Apple macOS Catalina: A cheat sheet

Apple's latest entry to its operating system line is macOS Catalina. Read about the features, applications, and security updates that come with macOS 10.15.

Apple's macOS Catalina: The biggest new features macOS is getting a big upgrade. Here's what to expect in the latest version, which is called Catalina.

On June 3, 2019 at its Worldwide Developer Conference (WWDC), Apple provided a much anticipated first glimpse into the next iteration of its desktop operating system: macOS Catalina

Adopting the now familiar schedule of yearly releases across all its operating system lines, with macOS Catalina Apple further blurs the line between the traditional desktop environment and what is found in the mobile space by marrying stability and performance with lightweight efficiency, a familiar experience to those who use both Mac computers and iPad or iPhone devices regularly. Catalina also brings much deeper integration than has ever been seen before.

This macOS Catalina cheat sheet covers its features, applications, and security updates that further enhance performance while maintaining the desktop experience users know and like. This guide will be updated regularly to reflect the latest information about this Apple OS.

SEE: Top 20 Apple keyboard shortcuts for business users (free PDF) (TechRepublic)

What is macOS Catalina?

macOS Catalina is the 16th major release of macOS, Apple's desktop operating system for its computer lineup of devices. Officially deemed version 10.15, Apple continues to derive its core OS from Unix while adding many new features to augment the existing framework of services that users have come to know and love. This time out Apple has further experimented with the macOS DNA to inject iPad functionality, as well as extending the working environment for users of both device types.

Technical requirements:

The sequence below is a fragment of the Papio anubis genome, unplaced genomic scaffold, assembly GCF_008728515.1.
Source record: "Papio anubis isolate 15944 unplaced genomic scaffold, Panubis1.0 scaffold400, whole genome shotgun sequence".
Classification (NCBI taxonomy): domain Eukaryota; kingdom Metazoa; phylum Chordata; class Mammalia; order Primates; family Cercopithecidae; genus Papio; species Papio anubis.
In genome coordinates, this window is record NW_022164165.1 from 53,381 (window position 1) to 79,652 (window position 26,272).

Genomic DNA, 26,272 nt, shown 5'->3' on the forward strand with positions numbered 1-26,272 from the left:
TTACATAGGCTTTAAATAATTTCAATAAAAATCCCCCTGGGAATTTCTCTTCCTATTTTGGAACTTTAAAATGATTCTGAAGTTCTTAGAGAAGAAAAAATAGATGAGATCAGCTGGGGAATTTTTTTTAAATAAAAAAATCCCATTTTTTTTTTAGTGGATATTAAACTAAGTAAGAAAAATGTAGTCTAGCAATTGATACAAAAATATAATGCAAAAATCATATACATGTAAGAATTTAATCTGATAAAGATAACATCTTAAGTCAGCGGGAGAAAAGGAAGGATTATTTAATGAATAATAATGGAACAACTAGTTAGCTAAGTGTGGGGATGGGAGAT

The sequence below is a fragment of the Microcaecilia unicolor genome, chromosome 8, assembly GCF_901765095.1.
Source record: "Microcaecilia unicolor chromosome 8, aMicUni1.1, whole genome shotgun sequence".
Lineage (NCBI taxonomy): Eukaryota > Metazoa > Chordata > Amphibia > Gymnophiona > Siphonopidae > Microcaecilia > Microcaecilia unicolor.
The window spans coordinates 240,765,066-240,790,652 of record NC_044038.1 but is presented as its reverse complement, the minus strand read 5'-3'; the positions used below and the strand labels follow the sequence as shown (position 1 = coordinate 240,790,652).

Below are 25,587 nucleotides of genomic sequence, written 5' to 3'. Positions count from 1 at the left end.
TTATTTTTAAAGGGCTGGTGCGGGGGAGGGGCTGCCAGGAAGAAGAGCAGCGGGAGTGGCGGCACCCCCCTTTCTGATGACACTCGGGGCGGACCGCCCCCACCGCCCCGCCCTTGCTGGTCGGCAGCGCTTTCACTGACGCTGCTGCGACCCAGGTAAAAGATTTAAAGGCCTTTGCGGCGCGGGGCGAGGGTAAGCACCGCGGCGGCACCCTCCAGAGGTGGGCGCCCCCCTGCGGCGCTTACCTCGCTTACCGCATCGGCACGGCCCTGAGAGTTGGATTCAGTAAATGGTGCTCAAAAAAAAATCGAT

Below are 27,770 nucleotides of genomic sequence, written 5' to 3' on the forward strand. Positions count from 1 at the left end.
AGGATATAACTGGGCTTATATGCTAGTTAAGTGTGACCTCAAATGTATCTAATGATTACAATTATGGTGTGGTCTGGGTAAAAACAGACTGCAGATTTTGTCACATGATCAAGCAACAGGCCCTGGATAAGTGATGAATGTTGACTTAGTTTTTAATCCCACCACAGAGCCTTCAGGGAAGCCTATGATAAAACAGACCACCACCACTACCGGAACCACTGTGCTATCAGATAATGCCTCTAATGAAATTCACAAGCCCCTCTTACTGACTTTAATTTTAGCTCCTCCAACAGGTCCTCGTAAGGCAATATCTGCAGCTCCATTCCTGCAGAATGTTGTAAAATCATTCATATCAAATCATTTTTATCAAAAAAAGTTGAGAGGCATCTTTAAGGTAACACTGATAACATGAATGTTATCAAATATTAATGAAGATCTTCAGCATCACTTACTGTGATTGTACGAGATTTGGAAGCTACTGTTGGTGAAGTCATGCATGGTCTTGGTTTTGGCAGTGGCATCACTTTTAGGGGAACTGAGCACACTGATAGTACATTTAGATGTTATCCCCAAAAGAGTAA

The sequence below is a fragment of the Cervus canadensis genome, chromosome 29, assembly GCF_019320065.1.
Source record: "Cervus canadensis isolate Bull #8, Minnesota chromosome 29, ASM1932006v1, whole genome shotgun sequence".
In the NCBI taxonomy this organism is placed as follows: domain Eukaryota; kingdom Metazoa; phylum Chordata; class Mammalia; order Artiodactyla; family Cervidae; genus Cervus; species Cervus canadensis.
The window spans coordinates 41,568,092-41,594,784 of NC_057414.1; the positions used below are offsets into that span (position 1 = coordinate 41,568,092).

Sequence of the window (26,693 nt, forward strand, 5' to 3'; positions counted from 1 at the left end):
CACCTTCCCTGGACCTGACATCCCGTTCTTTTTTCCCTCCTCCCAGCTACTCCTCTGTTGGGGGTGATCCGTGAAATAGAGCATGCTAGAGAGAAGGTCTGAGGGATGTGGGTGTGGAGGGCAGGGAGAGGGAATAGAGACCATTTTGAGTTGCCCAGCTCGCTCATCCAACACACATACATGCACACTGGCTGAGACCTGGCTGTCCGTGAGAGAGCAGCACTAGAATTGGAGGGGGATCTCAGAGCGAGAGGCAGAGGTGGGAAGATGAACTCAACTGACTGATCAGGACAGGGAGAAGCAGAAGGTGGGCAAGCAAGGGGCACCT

• OS X 10.8 or later
  • 2 GB of memory
  • 15 GB of available storage to perform upgrade
  • Some features require an Apple ID
  • Some features require internet access

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What features come with macOS Catalina?

macOS Catalina includes several new features and applications alongside updates that further enhance performance and optimize power consumption. This includes the shared DNA ecosystem that allows for tight integration with the iPad when simultaneously using both devices--a feat never before experienced like this until now.

Apple developed macOS Catalina with privacy in mind and implemented a system of controls whereby the OS will require that all apps get user approval before access to documents and data, alongside the previously introduced feature preventing access to system components. In an effort to keep macOS running smoothly, Catalina will run on a dedicated system volume all its own and separate from other apps and data in a read-only space so that system files remain secure and protected from overwriting.

SEE: All of TechRepublic's cheat sheets and smart person's guides

Apple is doubling-down on its T2 Security Chip, which is the secure enclave that allows Touch ID to authenticate, Apple Pay to authorize purchases, and now is leveraged to support Activation Lock on supported hardware, allowing users the capability to remotely erase and reactivate their Mac if it is lost or stolen, preventing unauthorized users from erasing the contents and setting the system up as new--just like on iOS.